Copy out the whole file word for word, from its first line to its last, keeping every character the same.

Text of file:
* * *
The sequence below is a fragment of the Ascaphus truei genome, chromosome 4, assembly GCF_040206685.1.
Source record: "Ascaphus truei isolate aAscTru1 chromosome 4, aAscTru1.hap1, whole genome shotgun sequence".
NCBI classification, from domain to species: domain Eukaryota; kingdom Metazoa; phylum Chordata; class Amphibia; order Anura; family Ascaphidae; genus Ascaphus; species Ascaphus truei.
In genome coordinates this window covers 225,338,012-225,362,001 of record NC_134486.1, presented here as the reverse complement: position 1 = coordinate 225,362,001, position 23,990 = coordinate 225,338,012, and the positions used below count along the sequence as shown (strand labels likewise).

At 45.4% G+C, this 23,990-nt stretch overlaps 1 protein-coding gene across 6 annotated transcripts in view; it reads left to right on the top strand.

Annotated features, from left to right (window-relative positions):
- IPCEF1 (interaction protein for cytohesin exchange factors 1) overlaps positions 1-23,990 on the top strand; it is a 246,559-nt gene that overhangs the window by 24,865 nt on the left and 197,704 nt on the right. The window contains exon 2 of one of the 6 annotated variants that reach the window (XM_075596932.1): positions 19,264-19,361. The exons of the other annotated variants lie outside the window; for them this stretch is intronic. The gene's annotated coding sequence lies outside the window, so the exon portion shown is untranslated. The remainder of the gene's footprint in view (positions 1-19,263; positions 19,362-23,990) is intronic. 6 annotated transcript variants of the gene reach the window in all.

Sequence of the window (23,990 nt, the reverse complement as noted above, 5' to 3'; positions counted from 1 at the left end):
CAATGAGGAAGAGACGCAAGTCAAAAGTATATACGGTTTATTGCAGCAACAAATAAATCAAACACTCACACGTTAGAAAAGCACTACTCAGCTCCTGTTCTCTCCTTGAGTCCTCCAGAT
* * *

The sequence below is a fragment of the Ascaphus truei genome, chromosome 4, assembly GCF_040206685.1.
Source record: "Ascaphus truei isolate aAscTru1 chromosome 4, aAscTru1.hap1, whole genome shotgun sequence".
NCBI classification, from domain to species: domain Eukaryota; kingdom Metazoa; phylum Chordata; class Amphibia; order Anura; family Ascaphidae; genus Ascaphus; species Ascaphus truei.
In genome coordinates this window covers 225,338,012-225,362,001 of record NC_134486.1, presented here as the reverse complement: position 1 = coordinate 225,362,001, position 23,990 = coordinate 225,338,012, and the positions used below count along the sequence as shown (strand labels likewise).

At 45.4% G+C, this 23,990-nt stretch overlaps 1 protein-coding gene across 6 annotated transcripts in view; it reads left to right on the top strand.

Annotated features, from left to right (window-relative positions):
- IPCEF1 (interaction protein for cytohesin exchange factors 1) overlaps positions 1-23,990 on the top strand; it is a 246,559-nt gene that overhangs the window by 24,865 nt on the left and 197,704 nt on the right. The window contains exon 2 of one of the 6 annotated variants that reach the window (XM_075596932.1): positions 19,264-19,361. The exons of the other annotated variants lie outside the window; for them this stretch is intronic. The gene's annotated coding sequence lies outside the window, so the exon portion shown is untranslated. The remainder of the gene's footprint in view (positions 1-19,263; positions 19,362-23,990) is intronic. 6 annotated transcript variants of the gene reach the window in all.

Sequence of the window (23,990 nt, the reverse complement as noted above, 5' to 3'; positions counted from 1 at the left end):
CAATGAGGAAGAGACGCAAGTCAAAAGTATATACGGTTTATTGCAGCAACAAATAAATCAAACACTCACACGTTAGAAAAGCACTACTCAGCTCCTGTTCTCTCCTTGAGTCCTCCAGAT